Developers and supporters of a casino proposal in Cedar Rapids, Linn County, Iowa, have presented details and plans for their project.
US.- The Linn County Gaming Association, Cedar Rapids Development Group, and Peninsula Pacific Entertainment (P2E) released the $250m plan for Cedar Crossing, the new gaming facility they hope to develop in Linn County, Iowa.
The project was unveiled just a few days after the Iowa Legislature approved a moratorium on issuing any new approvals for casinos for two years. If it’s signed by governor Kim Reynolds, the bill would block P2E’s Cedar Rapids casino project.
The facility would occupy the old Cooper’s Mill site along the Cedar River in the northwest quadrant of downtown, where the hotel was demolished several years ago. The proposal replaces the previous site at 1st Ave and 1st Street NW, which will not feature a large entertainment complex anchored by Backpocket Brewery, as reported by CBS Iowa.
The proposed casino, named Cedar Crossing, would be a 160,000 square-foot complex. The proposed facility would have bars, restaurants, a 1,500 capacity center for events, and other centers named after famous Cedar Rapids natives like pro-golfer Zach Johnson. The gaming facility project includes between 800 and 1,100 gaming machines and 40 to 60 table games.
“Cedar Crossing is going to be a cornerstone of revitalization efforts in Cedar Rapids,” said Cedar Rapids Mayor Tiffany O’Donnell in a statement. “This team has set the vision and has been leading the charge longer than anyone else – they live here and know our community, and they have been thoughtful in their approach to build the partnerships they need to build a world-class gaming and entertainment destination. Cedar Rapidians deserve that.”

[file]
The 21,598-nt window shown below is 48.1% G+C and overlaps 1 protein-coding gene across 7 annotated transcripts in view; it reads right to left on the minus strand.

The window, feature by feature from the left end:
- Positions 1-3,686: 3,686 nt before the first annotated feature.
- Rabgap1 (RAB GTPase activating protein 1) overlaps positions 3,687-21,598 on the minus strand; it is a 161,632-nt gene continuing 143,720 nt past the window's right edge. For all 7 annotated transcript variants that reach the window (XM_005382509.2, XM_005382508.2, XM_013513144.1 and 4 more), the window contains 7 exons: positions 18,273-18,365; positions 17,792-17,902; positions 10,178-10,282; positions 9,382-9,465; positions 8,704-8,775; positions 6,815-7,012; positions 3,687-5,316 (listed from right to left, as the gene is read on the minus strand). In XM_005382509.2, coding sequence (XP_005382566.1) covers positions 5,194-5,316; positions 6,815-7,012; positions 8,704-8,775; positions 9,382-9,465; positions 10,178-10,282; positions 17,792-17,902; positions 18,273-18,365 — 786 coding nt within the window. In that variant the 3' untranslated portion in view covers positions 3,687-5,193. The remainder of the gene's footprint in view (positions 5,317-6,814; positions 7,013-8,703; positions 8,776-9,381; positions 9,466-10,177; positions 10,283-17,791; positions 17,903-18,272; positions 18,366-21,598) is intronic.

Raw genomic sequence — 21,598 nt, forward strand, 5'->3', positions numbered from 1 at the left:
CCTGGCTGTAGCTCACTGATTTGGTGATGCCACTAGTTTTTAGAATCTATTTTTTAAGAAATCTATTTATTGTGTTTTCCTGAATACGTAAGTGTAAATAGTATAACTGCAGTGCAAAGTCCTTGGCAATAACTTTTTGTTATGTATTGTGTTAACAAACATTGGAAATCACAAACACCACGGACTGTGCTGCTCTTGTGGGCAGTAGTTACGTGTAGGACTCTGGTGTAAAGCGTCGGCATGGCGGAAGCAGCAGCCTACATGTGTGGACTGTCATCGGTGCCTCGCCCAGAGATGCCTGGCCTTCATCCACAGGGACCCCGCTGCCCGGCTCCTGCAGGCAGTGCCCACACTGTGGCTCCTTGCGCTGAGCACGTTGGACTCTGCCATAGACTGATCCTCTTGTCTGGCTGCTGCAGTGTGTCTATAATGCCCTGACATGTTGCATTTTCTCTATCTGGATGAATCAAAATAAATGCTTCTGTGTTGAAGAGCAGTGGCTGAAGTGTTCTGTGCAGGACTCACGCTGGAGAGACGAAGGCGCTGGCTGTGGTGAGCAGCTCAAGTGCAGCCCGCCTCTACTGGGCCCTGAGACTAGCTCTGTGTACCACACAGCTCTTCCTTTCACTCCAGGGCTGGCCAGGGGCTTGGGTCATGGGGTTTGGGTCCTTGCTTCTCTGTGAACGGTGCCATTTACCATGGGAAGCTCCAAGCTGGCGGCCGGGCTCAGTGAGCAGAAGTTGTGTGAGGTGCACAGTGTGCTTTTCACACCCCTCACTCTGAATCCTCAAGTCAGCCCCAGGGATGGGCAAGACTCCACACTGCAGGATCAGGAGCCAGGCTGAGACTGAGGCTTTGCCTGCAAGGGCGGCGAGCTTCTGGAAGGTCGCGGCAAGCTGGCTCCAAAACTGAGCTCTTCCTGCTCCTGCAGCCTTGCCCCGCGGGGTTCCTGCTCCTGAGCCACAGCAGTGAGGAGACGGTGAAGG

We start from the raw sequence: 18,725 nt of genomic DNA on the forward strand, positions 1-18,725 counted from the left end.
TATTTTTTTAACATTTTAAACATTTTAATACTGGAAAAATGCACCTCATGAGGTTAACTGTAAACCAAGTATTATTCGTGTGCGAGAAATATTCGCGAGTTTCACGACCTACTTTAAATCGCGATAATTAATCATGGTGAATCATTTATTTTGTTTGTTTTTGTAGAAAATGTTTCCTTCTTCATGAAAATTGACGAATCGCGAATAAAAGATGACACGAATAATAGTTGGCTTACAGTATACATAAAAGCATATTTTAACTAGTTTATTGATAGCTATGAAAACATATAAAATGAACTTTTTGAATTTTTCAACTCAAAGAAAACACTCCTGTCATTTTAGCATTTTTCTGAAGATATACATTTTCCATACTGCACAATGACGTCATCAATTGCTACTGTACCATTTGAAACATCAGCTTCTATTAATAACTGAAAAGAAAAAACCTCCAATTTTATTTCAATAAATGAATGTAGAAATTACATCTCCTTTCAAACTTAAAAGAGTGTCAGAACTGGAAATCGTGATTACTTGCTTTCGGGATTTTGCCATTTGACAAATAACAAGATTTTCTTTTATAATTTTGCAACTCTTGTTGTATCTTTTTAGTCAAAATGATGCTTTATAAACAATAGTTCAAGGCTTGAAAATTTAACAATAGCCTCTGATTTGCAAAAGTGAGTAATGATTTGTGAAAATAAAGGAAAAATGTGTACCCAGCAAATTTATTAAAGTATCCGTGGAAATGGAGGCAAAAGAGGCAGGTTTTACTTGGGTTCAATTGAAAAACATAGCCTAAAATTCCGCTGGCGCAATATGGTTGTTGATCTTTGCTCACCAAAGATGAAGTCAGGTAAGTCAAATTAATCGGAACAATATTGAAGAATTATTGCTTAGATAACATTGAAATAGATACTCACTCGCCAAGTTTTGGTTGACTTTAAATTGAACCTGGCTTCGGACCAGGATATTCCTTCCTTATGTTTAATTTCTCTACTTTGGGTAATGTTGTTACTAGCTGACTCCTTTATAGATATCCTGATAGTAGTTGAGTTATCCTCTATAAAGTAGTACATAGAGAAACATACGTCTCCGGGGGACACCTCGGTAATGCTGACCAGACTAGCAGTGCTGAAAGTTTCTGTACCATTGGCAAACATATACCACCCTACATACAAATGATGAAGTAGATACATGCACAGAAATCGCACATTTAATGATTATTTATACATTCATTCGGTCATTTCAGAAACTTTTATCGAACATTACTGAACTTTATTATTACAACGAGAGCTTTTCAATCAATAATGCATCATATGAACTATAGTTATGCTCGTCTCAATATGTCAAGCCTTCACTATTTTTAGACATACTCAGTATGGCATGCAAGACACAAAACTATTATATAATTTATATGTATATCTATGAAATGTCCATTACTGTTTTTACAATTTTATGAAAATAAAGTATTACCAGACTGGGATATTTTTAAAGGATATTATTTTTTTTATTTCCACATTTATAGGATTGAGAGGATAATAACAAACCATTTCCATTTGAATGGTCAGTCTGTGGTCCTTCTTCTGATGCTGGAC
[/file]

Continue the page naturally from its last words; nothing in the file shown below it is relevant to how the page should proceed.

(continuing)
Casino supporters pledged to commit 8 per cent of net gaming revenue in funding toward local nonprofits, which they said would contribute an estimated $5 to $7m per year.
“From the beginning, we’ve said a Linn County casino will help our communities be more vibrant places to live,” said Anne Parmley, president of the Linn County Gaming Association, in a statement. “We believe we can do more and be more – and the $5 to $7 million dollars in annual net gaming revenue that we can commit to funding local nonprofits is our way to show our commitment to lifting Linn County as a better place to live, work and visit.”
“We know the time is now for Cedar Crossing. Linn County residents want gaming, and we’re the ones who will bring it to them,” P2E president Jonathan Swain said. “Linn County has been patient. The moratorium only changes when we can break ground – it does not change our commitment to building the world-class destination that we have promised and is worthy of their expectations.”
In March, the Iowa Racing & Gaming Commission opened the licence application process for a new casino in Cedar Rapids, Linn County, after around 55 per cent of voters in Linn County, Iowa, said yes to a casino last November, however the regulator could still deny a gaming licence.